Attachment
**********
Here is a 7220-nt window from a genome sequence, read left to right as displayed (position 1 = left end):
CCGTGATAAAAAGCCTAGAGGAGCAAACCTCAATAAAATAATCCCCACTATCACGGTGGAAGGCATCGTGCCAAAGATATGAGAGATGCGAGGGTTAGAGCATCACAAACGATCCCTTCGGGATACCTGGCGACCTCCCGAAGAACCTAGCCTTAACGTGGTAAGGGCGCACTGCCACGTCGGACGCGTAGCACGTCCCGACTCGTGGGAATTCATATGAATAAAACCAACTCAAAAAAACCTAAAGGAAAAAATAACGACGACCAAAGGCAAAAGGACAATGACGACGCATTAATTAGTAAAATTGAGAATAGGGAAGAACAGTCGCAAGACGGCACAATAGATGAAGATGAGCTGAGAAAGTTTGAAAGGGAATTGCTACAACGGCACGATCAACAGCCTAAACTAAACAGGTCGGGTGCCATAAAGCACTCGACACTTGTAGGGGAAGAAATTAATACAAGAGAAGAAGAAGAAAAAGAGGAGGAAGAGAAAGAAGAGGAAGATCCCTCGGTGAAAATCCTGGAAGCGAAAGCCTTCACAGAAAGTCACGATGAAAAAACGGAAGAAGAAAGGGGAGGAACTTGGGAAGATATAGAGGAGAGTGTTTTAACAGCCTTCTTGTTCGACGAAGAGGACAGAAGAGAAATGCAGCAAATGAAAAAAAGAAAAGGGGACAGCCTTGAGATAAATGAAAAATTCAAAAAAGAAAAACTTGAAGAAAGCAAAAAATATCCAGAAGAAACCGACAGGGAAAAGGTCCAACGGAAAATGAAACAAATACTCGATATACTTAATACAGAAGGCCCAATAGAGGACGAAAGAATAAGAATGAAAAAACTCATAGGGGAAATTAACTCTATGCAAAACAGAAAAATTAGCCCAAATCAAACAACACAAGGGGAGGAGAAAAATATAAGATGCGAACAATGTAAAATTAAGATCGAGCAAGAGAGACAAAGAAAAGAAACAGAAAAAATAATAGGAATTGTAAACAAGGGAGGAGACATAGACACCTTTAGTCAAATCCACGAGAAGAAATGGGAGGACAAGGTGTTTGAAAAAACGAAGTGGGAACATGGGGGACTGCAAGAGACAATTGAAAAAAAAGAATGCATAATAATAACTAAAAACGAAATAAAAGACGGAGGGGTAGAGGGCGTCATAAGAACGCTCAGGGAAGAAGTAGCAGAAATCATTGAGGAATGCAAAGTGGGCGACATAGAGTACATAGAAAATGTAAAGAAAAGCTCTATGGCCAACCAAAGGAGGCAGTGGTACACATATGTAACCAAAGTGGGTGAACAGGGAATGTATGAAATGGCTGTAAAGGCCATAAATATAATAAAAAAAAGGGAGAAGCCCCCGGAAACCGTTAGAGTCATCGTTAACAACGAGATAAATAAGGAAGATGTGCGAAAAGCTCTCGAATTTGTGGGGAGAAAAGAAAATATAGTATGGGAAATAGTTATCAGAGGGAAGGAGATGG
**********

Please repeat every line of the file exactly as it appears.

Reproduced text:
Here is a 7220-nt window from a genome sequence, read left to right as displayed (position 1 = left end):
CCGTGATAAAAAGCCTAGAGGAGCAAACCTCAATAAAATAATCCCCACTATCACGGTGGAAGGCATCGTGCCAAAGATATGAGAGATGCGAGGGTTAGAGCATCACAAACGATCCCTTCGGGATACCTGGCGACCTCCCGAAGAACCTAGCCTTAACGTGGTAAGGGCGCACTGCCACGTCGGACGCGTAGCACGTCCCGACTCGTGGGAATTCATATGAATAAAACCAACTCAAAAAAACCTAAAGGAAAAAATAACGACGACCAAAGGCAAAAGGACAATGACGACGCATTAATTAGTAAAATTGAGAATAGGGAAGAACAGTCGCAAGACGGCACAATAGATGAAGATGAGCTGAGAAAGTTTGAAAGGGAATTGCTACAACGGCACGATCAACAGCCTAAACTAAACAGGTCGGGTGCCATAAAGCACTCGACACTTGTAGGGGAAGAAATTAATACAAGAGAAGAAGAAGAAAAAGAGGAGGAAGAGAAAGAAGAGGAAGATCCCTCGGTGAAAATCCTGGAAGCGAAAGCCTTCACAGAAAGTCACGATGAAAAAACGGAAGAAGAAAGGGGAGGAACTTGGGAAGATATAGAGGAGAGTGTTTTAACAGCCTTCTTGTTCGACGAAGAGGACAGAAGAGAAATGCAGCAAATGAAAAAAAGAAAAGGGGACAGCCTTGAGATAAATGAAAAATTCAAAAAAGAAAAACTTGAAGAAAGCAAAAAATATCCAGAAGAAACCGACAGGGAAAAGGTCCAACGGAAAATGAAACAAATACTCGATATACTTAATACAGAAGGCCCAATAGAGGACGAAAGAATAAGAATGAAAAAACTCATAGGGGAAATTAACTCTATGCAAAACAGAAAAATTAGCCCAAATCAAACAACACAAGGGGAGGAGAAAAATATAAGATGCGAACAATGTAAAATTAAGATCGAGCAAGAGAGACAAAGAAAAGAAACAGAAAAAATAATAGGAATTGTAAACAAGGGAGGAGACATAGACACCTTTAGTCAAATCCACGAGAAGAAATGGGAGGACAAGGTGTTTGAAAAAACGAAGTGGGAACATGGGGGACTGCAAGAGACAATTGAAAAAAAAGAATGCATAATAATAACTAAAAACGAAATAAAAGACGGAGGGGTAGAGGGCGTCATAAGAACGCTCAGGGAAGAAGTAGCAGAAATCATTGAGGAATGCAAAGTGGGCGACATAGAGTACATAGAAAATGTAAAGAAAAGCTCTATGGCCAACCAAAGGAGGCAGTGGTACACATATGTAACCAAAGTGGGTGAACAGGGAATGTATGAAATGGCTGTAAAGGCCATAAATATAATAAAAAAAAGGGAGAAGCCCCCGGAAACCGTTAGAGTCATCGTTAACAACGAGATAAATAAGGAAGATGTGCGAAAAGCTCTCGAATTTGTGGGGAGAAAAGAAAATATAGTATGGGAAATAGTTATCAGAGGGAAGGAGATGG